The Green flame was simply a chemical that the Fx boys poured onto the end of our torch. It gave the most beautiful colours. I remember they said it was expensive stuff! The snow Fx was the foam kind, which you had to be carefull with because occasionally a big clump of foam would land in shot; It really looked well on the longer lens work though.
The film hasnt been timed yet - those photos are taken from the one light telecine. Im not a big fan of heavy grading so the final grade will really be for minor adjustments for shot to shot continuity. Hope this helps,
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#5 freddie bonfanti

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Posted 02 August 2006 - 05:15 AM

hi

it looks like you got great results from pushing the stock 2 stops, would it be the same with super 16 stock?
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#6 Stephen Murphy

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Posted 02 August 2006 - 06:10 AM

hi

it looks like you got great results from pushing the stock 2 stops, would it be the same with super 16 stock?


Super 16 would be a lot grainer pushed two stops. If you look at my website www.stephen-murphy.com there is a project there called "the four horsemen" which is Super 16mm using the same fuji stock but with a bleach bypass on the neg, You can see the extra grain from the bleach bypass. Pushing the stock 2 stops would be similar to that in terms of grain, but obviously not in terms of contrast. Hope this helps,
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#7 Raymond O'Neil

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Posted 29 August 2006 - 04:43 PM

Very nice work Stephen. I also checked out your web-site. I'd like to know someone like you in New York
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#8 Stephen Murphy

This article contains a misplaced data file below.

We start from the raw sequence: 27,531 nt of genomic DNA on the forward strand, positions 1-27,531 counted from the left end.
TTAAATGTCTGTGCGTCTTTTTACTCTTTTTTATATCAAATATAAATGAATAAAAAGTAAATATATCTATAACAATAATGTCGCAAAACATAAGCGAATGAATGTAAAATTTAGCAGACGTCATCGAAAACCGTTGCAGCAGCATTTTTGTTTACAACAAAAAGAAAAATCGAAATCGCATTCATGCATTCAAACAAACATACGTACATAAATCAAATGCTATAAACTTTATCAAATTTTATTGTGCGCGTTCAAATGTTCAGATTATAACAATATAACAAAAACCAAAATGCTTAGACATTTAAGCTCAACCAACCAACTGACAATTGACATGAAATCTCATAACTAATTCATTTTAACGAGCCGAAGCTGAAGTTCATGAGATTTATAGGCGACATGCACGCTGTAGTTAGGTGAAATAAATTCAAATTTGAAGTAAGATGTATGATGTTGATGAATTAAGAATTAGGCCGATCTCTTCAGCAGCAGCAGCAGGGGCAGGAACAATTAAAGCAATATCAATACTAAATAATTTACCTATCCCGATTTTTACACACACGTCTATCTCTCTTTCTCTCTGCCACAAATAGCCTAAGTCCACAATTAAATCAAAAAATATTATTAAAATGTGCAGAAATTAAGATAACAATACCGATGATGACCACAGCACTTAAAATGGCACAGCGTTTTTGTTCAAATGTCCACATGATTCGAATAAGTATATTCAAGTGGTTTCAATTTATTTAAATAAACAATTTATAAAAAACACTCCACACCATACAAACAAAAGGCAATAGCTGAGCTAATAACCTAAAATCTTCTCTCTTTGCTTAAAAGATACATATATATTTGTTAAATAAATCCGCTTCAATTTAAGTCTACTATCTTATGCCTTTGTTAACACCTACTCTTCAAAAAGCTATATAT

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Posted 30 August 2006 - 07:02 AM

Very nice work Stephen. I also checked out your web-site. I'd like to know someone like you in New York



Thank you!
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#9 Stephen Murphy

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Posted 15 May 2007 - 07:40 AM

So for those of you that had expressed an interest, "The Formorian" is finally available to view online. Its a large file so you'll need a fast connection and a little bit of patience. A low res version is on youtube if you dont mind the poor quality.
The website also features a short (90 second) "making of" with a commentary by yours truly!!:) Once again comments and criticisms welcome.

Visit TheFormorian Website


S
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#10 Rupe Whiteman

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Posted 15 May 2007 - 05:19 PM

.... Again really lovely work Stephen; all the effort of lugging the gear up the hill has paid off for you - no pain no gain! Good stuff!
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#11 Matthew Buick

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Posted 31 May 2007 - 04:15 PM

I love yor work, Stephen. Tis most agreeable. :lol:
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#12 XiaoSu Han

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Posted 17 June 2007 - 07:15 AM

incredible!

could you please tell us the effect of the jade and blue/grey filters?

thanks
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#13 Stephen Murphy

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Posted 17 June 2007 - 09:43 AM

incredible!

could you please tell us the effect of the jade and blue/grey filters?

thanks



The jade and blue grey filters were used to colour the image. Im a big believer in using colour fx filters like an underpainting, to tint shadows and steer the image towards an overall colour bias. Sometimes its effective sometimes not.